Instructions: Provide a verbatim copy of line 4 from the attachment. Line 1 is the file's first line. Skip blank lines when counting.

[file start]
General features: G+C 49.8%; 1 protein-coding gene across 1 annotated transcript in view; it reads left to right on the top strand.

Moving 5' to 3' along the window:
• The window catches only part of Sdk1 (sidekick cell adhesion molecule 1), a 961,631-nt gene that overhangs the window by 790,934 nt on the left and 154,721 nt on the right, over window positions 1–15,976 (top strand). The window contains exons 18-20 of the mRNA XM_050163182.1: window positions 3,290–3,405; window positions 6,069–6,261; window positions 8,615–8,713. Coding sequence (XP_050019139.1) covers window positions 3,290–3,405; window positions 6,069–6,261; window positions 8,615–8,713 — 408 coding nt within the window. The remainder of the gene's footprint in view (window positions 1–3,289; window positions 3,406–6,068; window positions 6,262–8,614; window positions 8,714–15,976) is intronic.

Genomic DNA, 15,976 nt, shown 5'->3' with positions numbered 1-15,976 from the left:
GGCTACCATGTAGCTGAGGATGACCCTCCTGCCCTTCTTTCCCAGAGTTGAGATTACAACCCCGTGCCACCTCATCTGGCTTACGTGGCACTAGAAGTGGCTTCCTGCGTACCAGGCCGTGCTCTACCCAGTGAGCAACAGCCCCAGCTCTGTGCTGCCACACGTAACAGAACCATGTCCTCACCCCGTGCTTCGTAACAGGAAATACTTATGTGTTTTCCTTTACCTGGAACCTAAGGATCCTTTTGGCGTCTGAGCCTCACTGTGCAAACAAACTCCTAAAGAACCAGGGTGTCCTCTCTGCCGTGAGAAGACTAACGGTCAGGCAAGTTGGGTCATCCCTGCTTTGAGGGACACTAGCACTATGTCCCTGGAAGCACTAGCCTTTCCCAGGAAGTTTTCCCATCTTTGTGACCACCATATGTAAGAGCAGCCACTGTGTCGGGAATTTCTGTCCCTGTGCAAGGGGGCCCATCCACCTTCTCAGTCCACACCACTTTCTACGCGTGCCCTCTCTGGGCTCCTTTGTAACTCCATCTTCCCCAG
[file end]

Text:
Genomic DNA, 15,976 nt, shown 5'->3' with positions numbered 1-15,976 from the left: